All the devices are imaged prior to delivery with all the content. During orientation, excess notes and folders not required for your course are deleted.
      P.S. I have also downloaded “Life on Earth” 🙂

      1. Will this tablet be available to the public, and and at what cost? Can such a device also be used in secondary schools?

        1. Hi Suhayl. The tablet was borne out of a deal between PC training college and Telefunken. I am unaware of any patents etc and therefore assume that if approached, Telefunken may consider selling this device to other customers. I suggest that if interested, you chat to either Telefunken or PC training college if interested.
          I would be interested to know how you intend using such a device effectively in a secondary school environment.

  2. You know… I’m studying at PCTBC myself and all the talk about charging stations (for some reason they couldn’t develop a tablet that was 5V USB compatible for charging, opting for a 9V instead) is rubbish.
    The WI-FI access is sketchy to say the least and there are no computers which connect to the internet. Doing proper research on a tablet is not exactly the way to go.
    On top of that, the college has no online student area such as myUnisa, which is just sad for a “PC Training College”.
    Don’t get me wrong, the lecturers know what they’re doing, but for the annual fees we are paying, we should be getting a lot better education facilities. PCTBC has a long way to go if don’t want to be labelled as just another fly-by-night college.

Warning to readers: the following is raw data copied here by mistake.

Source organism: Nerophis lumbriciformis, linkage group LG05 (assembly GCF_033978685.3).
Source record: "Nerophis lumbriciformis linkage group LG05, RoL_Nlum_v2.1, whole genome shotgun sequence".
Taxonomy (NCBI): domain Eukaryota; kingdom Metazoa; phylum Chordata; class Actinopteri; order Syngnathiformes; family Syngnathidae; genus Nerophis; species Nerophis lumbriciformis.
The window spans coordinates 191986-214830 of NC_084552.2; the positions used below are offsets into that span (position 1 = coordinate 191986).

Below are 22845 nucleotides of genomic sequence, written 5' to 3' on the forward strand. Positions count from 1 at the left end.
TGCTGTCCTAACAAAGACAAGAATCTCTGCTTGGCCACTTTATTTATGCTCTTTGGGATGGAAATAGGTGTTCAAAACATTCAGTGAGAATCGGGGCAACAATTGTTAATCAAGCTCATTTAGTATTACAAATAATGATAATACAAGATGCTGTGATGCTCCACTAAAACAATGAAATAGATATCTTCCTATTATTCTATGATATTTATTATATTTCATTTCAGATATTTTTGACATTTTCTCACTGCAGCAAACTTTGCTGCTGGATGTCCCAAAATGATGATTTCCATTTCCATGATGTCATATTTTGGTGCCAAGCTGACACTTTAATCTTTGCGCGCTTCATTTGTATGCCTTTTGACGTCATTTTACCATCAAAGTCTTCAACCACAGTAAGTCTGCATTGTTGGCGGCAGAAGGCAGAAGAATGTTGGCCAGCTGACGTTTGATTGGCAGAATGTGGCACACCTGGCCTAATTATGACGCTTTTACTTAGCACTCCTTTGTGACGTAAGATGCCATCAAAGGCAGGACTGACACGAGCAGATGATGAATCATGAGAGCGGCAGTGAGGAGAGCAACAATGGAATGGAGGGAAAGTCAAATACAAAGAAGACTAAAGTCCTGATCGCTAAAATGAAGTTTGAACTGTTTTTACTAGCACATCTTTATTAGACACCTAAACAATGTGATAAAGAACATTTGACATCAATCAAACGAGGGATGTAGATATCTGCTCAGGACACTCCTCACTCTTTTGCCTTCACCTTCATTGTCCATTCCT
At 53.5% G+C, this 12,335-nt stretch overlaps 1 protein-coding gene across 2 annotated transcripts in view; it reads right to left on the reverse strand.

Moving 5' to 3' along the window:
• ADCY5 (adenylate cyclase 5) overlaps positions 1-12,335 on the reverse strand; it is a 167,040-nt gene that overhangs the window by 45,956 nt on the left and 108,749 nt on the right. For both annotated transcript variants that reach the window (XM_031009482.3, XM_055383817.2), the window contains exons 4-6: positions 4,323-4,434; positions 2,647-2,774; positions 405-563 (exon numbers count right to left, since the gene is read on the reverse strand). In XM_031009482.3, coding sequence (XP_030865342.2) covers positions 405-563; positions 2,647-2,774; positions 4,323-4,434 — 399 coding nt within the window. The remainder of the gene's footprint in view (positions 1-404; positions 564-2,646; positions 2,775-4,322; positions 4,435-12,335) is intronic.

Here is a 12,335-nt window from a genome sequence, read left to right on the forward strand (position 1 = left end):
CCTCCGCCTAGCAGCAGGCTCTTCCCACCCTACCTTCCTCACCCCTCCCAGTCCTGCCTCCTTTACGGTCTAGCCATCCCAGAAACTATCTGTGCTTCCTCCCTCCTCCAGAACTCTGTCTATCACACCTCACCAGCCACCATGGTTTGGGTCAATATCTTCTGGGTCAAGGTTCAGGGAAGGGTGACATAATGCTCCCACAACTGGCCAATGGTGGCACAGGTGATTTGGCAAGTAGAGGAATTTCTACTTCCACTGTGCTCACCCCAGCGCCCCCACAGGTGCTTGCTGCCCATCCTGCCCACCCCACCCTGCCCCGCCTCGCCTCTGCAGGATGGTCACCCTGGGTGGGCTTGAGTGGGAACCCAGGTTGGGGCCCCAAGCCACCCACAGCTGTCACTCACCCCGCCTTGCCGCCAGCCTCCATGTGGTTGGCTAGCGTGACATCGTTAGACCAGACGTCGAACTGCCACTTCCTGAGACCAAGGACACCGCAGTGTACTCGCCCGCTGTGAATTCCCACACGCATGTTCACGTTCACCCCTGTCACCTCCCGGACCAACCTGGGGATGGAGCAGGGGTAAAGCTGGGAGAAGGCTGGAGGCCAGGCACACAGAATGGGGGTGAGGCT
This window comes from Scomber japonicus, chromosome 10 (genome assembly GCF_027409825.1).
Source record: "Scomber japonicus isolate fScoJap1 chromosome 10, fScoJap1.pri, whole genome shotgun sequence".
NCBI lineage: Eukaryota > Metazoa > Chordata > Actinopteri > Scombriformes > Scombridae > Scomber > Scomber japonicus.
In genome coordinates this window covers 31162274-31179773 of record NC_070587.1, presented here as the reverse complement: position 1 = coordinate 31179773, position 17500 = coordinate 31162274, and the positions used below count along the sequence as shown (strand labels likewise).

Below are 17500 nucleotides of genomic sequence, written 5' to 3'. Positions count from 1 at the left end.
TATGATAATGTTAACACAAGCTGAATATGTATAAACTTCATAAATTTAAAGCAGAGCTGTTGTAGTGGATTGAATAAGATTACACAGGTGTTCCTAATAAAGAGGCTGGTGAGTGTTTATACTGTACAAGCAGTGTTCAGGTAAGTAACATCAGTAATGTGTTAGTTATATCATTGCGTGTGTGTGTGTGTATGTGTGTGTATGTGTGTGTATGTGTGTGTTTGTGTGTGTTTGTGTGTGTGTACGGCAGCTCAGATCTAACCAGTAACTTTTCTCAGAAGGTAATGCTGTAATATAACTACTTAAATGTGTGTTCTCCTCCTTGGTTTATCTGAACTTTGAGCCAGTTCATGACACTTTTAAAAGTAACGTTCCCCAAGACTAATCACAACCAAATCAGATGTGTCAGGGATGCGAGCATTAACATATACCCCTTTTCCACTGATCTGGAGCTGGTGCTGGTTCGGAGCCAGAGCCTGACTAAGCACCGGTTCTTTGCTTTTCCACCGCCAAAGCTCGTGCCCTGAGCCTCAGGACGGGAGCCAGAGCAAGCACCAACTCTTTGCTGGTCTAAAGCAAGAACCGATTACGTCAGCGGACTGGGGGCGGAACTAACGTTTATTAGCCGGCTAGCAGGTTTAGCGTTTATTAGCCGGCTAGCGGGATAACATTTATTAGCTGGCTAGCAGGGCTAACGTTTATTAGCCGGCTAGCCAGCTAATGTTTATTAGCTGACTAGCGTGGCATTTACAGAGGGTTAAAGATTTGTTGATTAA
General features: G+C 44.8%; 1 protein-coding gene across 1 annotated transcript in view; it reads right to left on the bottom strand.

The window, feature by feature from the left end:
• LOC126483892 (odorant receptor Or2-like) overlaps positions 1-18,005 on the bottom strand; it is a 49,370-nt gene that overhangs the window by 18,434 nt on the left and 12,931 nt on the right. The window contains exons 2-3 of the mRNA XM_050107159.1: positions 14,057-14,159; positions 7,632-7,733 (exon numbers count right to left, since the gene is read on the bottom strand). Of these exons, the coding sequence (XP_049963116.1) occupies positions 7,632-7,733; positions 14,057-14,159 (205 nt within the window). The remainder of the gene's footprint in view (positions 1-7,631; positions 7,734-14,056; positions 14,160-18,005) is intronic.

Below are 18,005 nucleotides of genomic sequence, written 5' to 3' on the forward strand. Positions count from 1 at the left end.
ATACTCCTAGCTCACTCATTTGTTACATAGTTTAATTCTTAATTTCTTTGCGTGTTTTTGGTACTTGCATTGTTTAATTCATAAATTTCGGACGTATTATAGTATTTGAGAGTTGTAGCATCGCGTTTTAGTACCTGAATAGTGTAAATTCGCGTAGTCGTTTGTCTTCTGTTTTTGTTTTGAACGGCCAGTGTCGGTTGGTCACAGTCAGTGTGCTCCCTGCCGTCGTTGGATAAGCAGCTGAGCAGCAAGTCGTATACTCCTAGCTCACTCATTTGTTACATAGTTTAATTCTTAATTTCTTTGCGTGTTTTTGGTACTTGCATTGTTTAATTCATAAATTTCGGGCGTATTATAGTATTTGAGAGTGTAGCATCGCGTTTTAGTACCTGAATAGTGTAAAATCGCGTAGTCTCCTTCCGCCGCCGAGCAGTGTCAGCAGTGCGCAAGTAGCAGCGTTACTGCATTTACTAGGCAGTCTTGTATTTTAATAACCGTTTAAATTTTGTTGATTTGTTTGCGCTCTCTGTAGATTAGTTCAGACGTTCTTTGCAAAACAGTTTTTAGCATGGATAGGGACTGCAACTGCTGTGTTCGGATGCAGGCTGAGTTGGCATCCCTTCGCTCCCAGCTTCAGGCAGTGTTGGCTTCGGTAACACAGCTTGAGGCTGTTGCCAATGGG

1. Thanks for the feedback Roberto. You make some very valid comments and as a student you should definitely try and make your views known in this regard. The reason I visited the campus was a comment I received on a blog I had written on iTextbooks. It was from a student at PC Training College telling me who happy she was with the system and that the seeds of the utopic educational future I spoke of in the blog, may have already been planted at her campus (my words, not hers). It was for that reason that I requested an audience with your lecturers to learn more of what was being done there.
      I was impressed with the vision and more importantly with how they were able to get the manufacturer to give them the specs they required rather than just purchase a device off the shelf. Try for example to get Apple to add a USB port onto the iPad to make it more accessible! Although I am not familiar with myUnisa, I do recall them speaking of an online student section but perhaps it is not the same. Finally, I was impressed that they did not merely bundle the cost of the tablet onto the existing fees, although I am certain that savings were made on their printing bill.
      Again, thanks for taking the time to comment.